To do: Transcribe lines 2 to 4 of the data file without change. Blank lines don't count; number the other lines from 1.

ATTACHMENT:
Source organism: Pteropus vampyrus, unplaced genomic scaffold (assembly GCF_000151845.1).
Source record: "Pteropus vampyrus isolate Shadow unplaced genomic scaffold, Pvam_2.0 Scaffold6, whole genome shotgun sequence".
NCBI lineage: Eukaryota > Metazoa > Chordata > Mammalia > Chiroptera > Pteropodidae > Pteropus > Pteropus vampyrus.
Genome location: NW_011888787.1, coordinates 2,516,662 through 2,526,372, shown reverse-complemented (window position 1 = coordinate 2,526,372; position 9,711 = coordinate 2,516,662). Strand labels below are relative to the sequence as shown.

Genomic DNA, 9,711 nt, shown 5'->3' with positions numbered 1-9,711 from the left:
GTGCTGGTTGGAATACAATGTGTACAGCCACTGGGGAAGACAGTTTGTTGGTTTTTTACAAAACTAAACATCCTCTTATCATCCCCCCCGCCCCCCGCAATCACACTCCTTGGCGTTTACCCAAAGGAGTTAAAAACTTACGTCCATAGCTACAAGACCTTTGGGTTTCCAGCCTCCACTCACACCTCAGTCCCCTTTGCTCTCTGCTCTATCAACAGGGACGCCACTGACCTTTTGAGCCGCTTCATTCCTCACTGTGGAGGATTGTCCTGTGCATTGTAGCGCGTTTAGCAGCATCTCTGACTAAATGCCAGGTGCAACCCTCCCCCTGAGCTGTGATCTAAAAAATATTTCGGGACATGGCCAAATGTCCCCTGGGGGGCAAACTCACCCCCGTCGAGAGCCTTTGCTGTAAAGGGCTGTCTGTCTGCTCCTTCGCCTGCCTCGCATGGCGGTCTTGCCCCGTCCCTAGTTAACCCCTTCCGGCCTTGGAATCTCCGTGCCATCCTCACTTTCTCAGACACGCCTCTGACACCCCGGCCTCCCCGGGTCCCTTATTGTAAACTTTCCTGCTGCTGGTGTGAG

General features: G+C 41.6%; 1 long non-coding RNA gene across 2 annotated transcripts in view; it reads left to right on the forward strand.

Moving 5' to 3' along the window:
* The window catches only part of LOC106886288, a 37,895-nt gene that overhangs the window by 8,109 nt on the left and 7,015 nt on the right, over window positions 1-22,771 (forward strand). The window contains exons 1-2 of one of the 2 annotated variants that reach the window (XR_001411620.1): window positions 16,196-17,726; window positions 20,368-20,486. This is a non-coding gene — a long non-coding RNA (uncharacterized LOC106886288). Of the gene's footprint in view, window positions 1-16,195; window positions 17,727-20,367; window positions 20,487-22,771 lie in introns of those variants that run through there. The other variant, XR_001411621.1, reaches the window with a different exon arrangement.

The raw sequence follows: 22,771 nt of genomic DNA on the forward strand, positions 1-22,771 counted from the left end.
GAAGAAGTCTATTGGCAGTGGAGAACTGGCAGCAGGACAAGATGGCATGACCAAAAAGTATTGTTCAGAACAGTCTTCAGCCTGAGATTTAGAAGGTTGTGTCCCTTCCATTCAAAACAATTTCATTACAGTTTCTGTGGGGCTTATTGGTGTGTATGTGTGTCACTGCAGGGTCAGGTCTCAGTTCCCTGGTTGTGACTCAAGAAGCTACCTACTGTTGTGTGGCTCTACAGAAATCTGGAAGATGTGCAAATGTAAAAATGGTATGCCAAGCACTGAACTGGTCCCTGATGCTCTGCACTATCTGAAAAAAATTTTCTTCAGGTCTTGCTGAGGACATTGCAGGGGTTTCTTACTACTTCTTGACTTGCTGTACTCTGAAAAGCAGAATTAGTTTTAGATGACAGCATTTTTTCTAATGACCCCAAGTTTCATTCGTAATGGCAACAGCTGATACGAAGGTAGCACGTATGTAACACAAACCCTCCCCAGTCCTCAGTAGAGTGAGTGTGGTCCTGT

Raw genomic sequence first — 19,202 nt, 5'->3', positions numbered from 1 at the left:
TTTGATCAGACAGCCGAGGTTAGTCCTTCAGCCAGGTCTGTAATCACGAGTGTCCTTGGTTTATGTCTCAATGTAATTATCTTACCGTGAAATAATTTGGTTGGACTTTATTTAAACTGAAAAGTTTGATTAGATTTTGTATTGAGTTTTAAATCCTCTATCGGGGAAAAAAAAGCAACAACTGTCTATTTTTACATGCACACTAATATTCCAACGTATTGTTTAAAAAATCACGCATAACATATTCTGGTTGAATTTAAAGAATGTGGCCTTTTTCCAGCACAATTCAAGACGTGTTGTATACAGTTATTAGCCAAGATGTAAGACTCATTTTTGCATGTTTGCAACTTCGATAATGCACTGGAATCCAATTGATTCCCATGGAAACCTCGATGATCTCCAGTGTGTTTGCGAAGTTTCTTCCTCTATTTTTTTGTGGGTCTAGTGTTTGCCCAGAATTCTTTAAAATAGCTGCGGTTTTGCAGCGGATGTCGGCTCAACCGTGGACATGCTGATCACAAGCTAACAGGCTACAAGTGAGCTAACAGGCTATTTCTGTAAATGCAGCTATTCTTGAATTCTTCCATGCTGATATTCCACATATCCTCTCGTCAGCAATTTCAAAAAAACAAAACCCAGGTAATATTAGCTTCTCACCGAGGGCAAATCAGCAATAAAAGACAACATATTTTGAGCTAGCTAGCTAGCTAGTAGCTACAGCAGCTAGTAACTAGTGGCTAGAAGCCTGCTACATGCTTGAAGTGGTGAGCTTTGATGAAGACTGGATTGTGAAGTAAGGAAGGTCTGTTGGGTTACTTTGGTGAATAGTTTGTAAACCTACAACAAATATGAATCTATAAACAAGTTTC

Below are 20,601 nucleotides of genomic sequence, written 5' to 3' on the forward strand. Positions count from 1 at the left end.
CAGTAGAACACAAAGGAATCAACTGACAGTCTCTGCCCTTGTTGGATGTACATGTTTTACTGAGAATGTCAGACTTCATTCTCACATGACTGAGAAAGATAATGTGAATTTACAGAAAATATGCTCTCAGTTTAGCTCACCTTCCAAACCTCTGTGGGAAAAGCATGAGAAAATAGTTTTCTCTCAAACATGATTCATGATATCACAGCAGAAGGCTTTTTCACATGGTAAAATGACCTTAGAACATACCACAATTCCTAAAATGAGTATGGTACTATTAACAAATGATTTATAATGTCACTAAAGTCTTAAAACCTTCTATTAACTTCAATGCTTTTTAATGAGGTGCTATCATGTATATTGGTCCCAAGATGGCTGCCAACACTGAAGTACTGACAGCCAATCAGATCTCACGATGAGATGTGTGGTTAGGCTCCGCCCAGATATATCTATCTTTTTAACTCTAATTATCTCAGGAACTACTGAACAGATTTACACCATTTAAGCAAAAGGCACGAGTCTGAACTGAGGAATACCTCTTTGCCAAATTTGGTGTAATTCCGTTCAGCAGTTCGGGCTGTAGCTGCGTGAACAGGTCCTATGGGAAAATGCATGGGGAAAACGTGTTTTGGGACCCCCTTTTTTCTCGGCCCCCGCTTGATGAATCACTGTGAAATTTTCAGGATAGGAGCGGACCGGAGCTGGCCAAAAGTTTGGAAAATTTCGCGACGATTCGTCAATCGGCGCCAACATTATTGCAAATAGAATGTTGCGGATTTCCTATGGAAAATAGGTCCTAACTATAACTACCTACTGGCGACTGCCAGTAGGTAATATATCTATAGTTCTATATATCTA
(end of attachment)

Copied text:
Source record: "Pteropus vampyrus isolate Shadow unplaced genomic scaffold, Pvam_2.0 Scaffold6, whole genome shotgun sequence".
NCBI lineage: Eukaryota > Metazoa > Chordata > Mammalia > Chiroptera > Pteropodidae > Pteropus > Pteropus vampyrus.
Genome location: NW_011888787.1, coordinates 2,516,662 through 2,526,372, shown reverse-complemented (window position 1 = coordinate 2,526,372; position 9,711 = coordinate 2,516,662). Strand labels below are relative to the sequence as shown.